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- Jan 2011
Redesigning Lizardfolk and Gargoyles as Player Races, plus Rhinotaurs [PEACH]
I love lizardfolk. Unfortunately, they are incredibly dull mechanically. So, I tried to rework them as something more versatile and interesting. And then there's gargoyles, which are also cool, but obviously not meant to be a player race. So I decided to make something flavorful but more balanced.
I am trying to avoid these races being overpowered, but I am ok with them being a little above average. They can be a solid choice, just not consistently the absolute best choice. Also let it be known that I do intend to fill in the fluff in great detail. I'm just working on the crunch right now.
Update: I have completed the fluff, alternate race traits and racial feats.
Update Again: I've added penalties to komodo and rhinotaurs, and knocked gargoyle DR down to bludgeoning.
Update 3: The Updatening: I've removed the charisma penalty from rhinotaurs for both mechanical and flavor reasons, and altered sorecerous heritage to compensate. Also, removed stacking from gargoyle DR for being an unnecessary exception to the rules.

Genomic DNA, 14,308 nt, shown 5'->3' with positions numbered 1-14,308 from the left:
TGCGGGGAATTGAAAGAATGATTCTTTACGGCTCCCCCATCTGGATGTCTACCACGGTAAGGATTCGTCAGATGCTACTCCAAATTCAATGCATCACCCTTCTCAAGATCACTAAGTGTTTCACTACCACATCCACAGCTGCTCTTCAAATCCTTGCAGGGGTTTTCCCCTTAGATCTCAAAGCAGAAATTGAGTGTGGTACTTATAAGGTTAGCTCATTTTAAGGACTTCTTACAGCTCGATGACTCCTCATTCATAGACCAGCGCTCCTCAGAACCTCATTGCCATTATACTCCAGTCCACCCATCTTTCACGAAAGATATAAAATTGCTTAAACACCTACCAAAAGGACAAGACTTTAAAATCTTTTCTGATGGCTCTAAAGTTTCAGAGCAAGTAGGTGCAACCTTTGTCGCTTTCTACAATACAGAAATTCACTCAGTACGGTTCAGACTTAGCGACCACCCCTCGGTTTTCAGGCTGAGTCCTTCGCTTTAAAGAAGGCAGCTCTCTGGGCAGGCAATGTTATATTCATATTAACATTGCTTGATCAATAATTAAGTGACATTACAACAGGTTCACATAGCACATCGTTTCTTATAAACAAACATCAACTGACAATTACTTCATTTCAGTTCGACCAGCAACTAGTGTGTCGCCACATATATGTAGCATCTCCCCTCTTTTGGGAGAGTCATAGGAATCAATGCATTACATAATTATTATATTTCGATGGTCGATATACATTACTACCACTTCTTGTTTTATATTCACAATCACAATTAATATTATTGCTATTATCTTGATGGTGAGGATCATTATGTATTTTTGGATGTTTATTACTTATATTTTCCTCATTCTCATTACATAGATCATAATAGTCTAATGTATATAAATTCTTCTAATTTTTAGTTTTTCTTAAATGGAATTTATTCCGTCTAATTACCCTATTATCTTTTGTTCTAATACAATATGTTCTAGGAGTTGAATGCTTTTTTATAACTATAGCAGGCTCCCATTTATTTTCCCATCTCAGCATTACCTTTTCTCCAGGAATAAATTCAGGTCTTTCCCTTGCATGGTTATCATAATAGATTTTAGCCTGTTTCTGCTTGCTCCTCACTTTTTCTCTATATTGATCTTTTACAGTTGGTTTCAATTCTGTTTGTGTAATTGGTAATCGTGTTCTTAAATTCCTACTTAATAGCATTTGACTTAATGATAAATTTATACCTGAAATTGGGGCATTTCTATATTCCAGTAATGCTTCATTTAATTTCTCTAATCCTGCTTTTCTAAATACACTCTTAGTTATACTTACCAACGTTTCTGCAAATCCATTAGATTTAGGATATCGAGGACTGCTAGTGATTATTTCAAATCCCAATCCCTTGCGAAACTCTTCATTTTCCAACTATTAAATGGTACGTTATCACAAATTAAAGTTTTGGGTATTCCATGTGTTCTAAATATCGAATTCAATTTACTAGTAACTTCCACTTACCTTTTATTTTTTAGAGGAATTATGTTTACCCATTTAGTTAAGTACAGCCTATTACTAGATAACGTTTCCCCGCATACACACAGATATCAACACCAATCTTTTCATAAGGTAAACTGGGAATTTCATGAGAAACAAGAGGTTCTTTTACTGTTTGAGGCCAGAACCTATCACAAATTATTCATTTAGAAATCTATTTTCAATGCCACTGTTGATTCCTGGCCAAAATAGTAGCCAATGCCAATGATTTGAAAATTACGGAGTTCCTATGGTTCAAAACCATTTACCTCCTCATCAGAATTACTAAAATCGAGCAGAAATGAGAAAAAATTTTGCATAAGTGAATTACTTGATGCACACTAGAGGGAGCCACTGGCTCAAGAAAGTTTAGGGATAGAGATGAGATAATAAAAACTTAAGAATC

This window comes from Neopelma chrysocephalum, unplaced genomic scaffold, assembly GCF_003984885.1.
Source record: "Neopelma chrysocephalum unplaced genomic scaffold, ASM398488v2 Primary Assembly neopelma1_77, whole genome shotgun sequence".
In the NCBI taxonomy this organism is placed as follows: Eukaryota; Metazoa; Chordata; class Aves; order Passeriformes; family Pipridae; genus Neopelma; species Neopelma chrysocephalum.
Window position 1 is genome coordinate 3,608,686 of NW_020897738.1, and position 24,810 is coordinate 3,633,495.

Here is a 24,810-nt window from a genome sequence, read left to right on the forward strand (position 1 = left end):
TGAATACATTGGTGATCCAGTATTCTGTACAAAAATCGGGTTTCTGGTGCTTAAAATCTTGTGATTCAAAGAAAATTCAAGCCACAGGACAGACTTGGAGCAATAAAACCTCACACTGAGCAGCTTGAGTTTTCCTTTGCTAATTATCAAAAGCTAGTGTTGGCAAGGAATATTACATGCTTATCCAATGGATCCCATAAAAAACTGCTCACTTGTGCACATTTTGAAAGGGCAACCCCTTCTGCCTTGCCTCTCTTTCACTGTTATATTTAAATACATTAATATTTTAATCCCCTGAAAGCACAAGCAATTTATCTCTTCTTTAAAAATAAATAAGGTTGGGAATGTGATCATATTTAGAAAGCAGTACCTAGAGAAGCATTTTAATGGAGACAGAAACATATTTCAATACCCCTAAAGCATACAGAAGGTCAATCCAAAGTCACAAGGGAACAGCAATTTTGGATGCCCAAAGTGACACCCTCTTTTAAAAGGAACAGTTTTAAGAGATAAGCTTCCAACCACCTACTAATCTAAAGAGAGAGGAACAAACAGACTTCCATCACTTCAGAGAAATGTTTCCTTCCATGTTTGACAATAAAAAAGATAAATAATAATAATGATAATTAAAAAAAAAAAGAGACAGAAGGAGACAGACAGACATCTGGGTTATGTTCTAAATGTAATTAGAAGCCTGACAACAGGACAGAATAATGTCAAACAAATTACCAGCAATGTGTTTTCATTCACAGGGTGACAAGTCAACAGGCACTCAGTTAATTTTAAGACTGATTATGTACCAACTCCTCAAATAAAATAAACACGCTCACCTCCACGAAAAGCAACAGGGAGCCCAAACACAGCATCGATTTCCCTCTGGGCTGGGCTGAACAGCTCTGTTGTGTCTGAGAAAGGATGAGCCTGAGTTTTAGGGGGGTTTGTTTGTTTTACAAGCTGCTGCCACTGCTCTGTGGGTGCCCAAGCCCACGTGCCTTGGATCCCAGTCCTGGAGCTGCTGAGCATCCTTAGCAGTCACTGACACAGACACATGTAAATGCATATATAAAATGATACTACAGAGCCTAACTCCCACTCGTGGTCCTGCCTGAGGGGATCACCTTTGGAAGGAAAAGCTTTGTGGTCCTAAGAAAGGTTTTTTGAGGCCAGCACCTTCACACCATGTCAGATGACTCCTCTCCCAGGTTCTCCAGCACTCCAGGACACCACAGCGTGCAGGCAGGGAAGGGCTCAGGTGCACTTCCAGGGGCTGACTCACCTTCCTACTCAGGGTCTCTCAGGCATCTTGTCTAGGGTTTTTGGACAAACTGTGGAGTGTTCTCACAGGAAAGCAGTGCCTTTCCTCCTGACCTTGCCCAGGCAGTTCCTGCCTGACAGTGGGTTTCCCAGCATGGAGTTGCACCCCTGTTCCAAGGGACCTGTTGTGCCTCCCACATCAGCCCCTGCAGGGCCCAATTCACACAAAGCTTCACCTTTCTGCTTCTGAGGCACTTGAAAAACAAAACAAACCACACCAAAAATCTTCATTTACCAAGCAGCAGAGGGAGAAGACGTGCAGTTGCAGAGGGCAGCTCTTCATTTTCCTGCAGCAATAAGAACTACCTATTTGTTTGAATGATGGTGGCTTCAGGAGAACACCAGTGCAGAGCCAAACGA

Komodo are reptilian humanoids with thick scaly hides. They stand between 5'6 and 6'8, and can weigh over 250 pounds. Their faces are slightly elongated into muzzles, and many have a crest or small horns decorating their head and neck, sometimes running all the way down to the tip of their tail. Green is the most common skin color, though orange, red, brown, and blue are also normal. Most komodo have some pattern to their hide, as well as a lighter color such as yellow on their chest and abdomen. Komodo eyes however are always solid black.
Komodo have muscular tails which make them formidable swimmers. Their hands also have strong fingers with small claws that while insufficient for combat are nonetheless a highly effective climbing tool. Komodo are also famous for their bright blue forked tongues, which are large and agile enough to be used in place of utensils. Particularly talented komodo can even catch small rodents and insects in holes using only their tongue.
The dichotomous nature of contemporary komodo society has produced two separate naming conventions. More traditional komodo who live in tribal society's name their children in the komodo tongue. Traditional names include Modessi, Kidan-Ai, Shotarisi, Roma-Tan, and Elah-Tono.